Blogging Blue sits down with Chris Abele

The candidacy of philanthropist Chris Abele, who’s running for Milwaukee County Executive, has been a lightning rod for discussion both within the universe of Wisconsin bloggers (conservative and liberal alike) and in the mainstream media. Some on the left seem to believe Abele is a conservative masquerading as a liberal, while some on the right believe the opposite, but after talking to Abele I get the sense that while his politics may be on the left side of the political spectrum, Abele is far from being a rigidly partisan ideologue.
Chris Abele
During the course of our conversation, Abele and I discussed a number of issues, but the one issue that seemed to be prevalent in our discussion was the proverbial 800 pound gorilla in the room – Milwaukee County’s difficult fiscal situation. I noted Abele had come under attack by at least one of his opponents for purportedly supporting a proposal to “blow up” Milwaukee County government, and Abele was quick to make it abundantly clear he didn’t want to “blow up” Milwaukee County government. Abele noted he believes Milwaukee County does provide vital services to residents of the county, and he went on to add that he believes Milwaukee County’s fiscal difficulties can be overcome with transparent, responsible, leadership that works to build consensus when it comes to making tough financial decisions rather than dictating policy from the top down.

Abele cited his work with the Milwaukee Symphony Orchestra as an example of his leadership style, noting that at the beginning of his involvement with the MSO, it was plagued with significant debt and declining revenue, with accumulated debt of $7.1 million, a yearly deficit of roughly $3.7 million per year out of a total budget of approximately $16 million per year. Acknowledging the significant challenge a deficit of that size posed to the MSO, Abele said difficult decisions had to be made to get the MSO’s fiscal house in order, and those decisions resulted in some positions at the MSO being cut. Abele was quick to point out that instead of cutting musicians, the positions cut at the MSO were administrative positions, meaning that the MSO’s ability to put a quality product onstage would not suffer. As we discussed the difficult decisions that had to be made to get the MSO’s financial house in order, Abele recognized that the individuals whose jobs were cut at the MSO were real people with real lives, and so making those cuts was a very difficult decision.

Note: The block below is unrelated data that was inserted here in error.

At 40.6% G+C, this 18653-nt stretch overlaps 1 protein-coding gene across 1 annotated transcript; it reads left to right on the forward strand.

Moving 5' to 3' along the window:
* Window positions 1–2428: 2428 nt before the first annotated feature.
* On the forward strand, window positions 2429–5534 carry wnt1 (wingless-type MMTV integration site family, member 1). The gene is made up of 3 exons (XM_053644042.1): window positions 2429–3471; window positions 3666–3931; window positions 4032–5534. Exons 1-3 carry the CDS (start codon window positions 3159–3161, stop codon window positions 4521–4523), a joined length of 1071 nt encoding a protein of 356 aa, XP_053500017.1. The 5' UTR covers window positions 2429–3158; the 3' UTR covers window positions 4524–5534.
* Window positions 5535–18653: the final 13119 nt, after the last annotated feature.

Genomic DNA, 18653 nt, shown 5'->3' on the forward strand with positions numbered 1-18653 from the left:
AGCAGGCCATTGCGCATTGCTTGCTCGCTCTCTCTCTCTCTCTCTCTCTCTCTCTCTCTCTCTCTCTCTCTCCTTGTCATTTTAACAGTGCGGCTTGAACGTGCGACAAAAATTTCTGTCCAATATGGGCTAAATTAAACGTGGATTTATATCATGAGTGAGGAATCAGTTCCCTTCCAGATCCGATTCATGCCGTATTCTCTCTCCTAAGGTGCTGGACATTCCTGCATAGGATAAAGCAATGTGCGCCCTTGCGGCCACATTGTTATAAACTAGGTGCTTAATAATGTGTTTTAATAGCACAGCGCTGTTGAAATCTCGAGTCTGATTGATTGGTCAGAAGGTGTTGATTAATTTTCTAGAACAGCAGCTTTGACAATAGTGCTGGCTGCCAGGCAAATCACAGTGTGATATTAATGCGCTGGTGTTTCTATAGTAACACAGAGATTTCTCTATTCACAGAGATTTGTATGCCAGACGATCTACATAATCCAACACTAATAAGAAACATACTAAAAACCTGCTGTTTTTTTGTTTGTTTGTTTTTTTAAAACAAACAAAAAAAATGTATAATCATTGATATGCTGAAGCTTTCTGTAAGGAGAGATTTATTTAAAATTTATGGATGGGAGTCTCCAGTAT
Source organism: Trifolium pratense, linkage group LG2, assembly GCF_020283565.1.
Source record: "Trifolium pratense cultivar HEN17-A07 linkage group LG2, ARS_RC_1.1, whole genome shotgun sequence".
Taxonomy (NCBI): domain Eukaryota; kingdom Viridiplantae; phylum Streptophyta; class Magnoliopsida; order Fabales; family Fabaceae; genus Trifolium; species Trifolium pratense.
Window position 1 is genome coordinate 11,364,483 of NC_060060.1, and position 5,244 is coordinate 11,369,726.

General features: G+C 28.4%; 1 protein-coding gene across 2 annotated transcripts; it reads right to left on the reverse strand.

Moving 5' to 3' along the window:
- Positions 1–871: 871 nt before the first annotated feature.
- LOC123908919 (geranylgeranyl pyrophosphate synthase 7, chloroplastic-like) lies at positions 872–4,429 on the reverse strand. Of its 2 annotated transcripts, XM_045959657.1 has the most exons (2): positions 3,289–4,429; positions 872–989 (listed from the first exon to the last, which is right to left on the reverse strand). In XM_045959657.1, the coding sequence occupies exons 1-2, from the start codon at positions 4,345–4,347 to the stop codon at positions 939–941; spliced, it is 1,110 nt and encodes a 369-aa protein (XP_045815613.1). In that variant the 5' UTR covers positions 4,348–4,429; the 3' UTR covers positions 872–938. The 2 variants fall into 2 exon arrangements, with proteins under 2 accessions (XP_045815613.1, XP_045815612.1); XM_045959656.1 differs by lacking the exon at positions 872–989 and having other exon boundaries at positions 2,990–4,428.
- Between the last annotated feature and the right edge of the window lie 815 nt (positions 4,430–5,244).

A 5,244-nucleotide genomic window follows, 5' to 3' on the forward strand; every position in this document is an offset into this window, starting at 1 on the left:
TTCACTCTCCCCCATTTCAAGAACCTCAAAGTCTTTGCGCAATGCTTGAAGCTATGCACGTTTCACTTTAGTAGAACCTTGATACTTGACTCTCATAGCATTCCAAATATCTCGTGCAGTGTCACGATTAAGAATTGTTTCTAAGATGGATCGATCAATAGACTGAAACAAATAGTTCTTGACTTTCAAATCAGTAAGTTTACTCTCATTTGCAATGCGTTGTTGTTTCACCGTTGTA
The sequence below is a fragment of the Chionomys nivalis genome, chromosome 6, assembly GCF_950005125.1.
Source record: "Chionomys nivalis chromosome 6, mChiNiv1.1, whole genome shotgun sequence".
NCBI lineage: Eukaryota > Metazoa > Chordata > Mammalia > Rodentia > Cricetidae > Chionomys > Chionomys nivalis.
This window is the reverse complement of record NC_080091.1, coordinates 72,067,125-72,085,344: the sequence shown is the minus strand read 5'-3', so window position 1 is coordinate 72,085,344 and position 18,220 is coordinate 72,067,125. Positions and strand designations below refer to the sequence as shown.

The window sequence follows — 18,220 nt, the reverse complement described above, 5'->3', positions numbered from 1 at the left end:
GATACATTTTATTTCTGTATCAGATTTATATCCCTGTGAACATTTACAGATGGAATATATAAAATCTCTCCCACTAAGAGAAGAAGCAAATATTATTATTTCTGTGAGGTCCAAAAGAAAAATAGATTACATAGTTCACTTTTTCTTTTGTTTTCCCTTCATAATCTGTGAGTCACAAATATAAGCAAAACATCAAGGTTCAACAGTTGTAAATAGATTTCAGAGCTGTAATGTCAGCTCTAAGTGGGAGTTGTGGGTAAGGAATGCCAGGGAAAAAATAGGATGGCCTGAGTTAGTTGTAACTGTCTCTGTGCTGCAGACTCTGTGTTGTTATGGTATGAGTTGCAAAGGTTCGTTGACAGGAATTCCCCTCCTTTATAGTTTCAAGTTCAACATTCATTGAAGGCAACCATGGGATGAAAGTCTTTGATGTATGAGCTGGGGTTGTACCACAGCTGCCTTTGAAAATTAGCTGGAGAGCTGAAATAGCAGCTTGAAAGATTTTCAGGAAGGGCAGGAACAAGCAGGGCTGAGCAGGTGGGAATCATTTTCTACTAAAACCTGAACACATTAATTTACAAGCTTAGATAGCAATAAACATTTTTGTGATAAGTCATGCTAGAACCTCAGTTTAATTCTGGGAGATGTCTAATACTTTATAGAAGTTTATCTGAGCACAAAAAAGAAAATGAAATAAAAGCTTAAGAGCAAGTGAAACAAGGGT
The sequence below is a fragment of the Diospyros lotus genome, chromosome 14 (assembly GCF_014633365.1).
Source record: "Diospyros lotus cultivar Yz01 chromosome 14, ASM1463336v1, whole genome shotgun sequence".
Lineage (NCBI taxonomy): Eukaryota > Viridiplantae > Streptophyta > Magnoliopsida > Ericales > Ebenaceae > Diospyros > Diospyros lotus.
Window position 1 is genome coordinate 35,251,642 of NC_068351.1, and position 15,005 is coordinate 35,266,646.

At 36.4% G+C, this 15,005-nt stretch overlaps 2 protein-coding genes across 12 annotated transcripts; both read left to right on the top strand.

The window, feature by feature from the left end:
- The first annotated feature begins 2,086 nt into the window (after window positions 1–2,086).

As we continued our conversation, I asked Abele to explain how he’d address Milwaukee County’s pension and health care obligations, which by themselves constitute a big part of Milwaukee County’s current and future fiscal woes. Abele acknowledged there are no easy solutions to address the County’s legacy costs, but he also noted that the county’s fiscal problems aren’t new – they’re simply a product of a lack of leadership. Explaining how he’d address the issue, Abele said he’d work to stabilize the the county’s pension system, including exploring the possibility of merging the county’s pension system with the State of Wisconsin retirement system. Asked how he’d deal with the county’s labor unions regarding any changes to how the county administers health care coverage and pensions to its employees, Abele noted he doesn’t believe labor unions should be the enemy, adding, “Demonizing union workers doesn’t solve the underlying problems.”

Speaking in more general terms about how he’d change Milwaukee County government, Abele did acknowledge he’d take a look at reducing the size of county government, but he was quick to add he’d first look to reduce the size of the county’s administrative bureaucracy, rather than focusing his efforts on cutting rank and file workers who actually provide services to citizens. Abele added he believes policy should be made with input from the individuals who will actually implement the policies, “because you’re bound to get good ideas.”

Throughout our conversation I was struck by the fact that for every question I asked him, Chris Abele seemed to have not just an answer, but one or two questions of his own for me. Abele impressed me as someone who definitely has his own ideas and beliefs, but who also values the input and ideas others have to offer.

Chris Abele is among five candidates vying to become the Milwaukee County Executive. Abele’s opponents are former State Senator Jim Sullivan, former acting County Executive Lee Holloway, community activist Ieshuh Grrifin, and State Rep. Jeff Stone. The spring primary will be held February 15, 2011, with the top two vote getters will move onto the spring general election on April 5.


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